Comparison of photocatalytic degradation kinetic characteristics of different organic compounds at anatase TiO2 nanoporous film electrodes
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Photoelectrochemical method was adopted to investigate the photocatalytic oxidation of different organic compounds. It was found that at the anatase TiO2 nanoporous electrode, the potential bias changes the rate-determining step from electron migration in the film at low potentials to photohole capture at relatively high potentials. When the applied potential bias is sufficient, the steady state photocurrent obtained reflects exclusively the rate of photohole capture at TiO2 surface. Under such conditions, the photocatalytic degradation of various organic compounds with different chemical structures was studied. At very low concentrations, the linear increase of steady state photocurrent with the concentration was observed for all compounds investigated, due to the mass transfer limitation, although the number of electron needed for complete mineralization of these compounds differs markedly. It was demonstrated that the substrate molecules that reaches the electrode surface have been exhaustively mineralized under mass transfer-controlled conditions regardless of their chemical nature. At high concentration, substrate molecules (or intermediates) are accumulated on the surface (or in the reaction zone). As a result, the steady state photocurrent deviated from the linear relationship. Under such conditions, the interaction of substrate molecules and/or partially degraded intermediates with TiO2 determines the overall photohole capture rate. The differences in photohole capture rate among different organic compounds were observed. The kinetic characteristics of different organic compounds at high concentrations were also explained based on the structural differences.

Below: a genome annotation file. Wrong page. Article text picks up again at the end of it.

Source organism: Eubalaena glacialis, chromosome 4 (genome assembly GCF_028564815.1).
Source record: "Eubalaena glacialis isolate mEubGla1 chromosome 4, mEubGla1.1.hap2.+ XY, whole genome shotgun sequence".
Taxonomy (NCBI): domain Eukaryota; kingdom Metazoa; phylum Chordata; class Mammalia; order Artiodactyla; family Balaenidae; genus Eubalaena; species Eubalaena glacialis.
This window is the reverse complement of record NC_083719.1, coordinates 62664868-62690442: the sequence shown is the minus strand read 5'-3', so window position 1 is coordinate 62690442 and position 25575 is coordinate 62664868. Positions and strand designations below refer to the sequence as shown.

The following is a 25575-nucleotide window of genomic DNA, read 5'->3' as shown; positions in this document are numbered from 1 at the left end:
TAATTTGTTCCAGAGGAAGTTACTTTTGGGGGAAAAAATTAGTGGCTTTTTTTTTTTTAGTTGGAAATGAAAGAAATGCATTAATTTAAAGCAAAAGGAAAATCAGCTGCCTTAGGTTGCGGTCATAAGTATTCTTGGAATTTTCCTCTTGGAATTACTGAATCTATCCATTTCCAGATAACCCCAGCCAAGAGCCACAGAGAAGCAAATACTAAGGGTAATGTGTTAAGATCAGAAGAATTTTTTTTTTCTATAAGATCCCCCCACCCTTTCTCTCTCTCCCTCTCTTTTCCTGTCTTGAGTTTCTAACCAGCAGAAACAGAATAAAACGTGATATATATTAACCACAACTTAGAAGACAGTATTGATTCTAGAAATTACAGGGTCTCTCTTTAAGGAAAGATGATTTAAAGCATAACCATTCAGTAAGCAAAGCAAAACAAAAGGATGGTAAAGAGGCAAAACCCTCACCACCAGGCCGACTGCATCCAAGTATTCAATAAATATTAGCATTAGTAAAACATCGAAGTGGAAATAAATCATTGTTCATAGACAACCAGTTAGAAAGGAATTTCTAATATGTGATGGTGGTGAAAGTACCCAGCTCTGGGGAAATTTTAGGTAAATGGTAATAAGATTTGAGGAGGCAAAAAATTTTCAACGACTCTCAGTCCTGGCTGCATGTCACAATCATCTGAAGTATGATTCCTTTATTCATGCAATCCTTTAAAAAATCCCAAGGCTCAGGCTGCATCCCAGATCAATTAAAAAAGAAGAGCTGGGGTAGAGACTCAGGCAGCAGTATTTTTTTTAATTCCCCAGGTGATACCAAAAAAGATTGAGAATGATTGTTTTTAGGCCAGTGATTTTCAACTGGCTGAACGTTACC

Journal of Photochemistry and Photobiology, A: Chemistry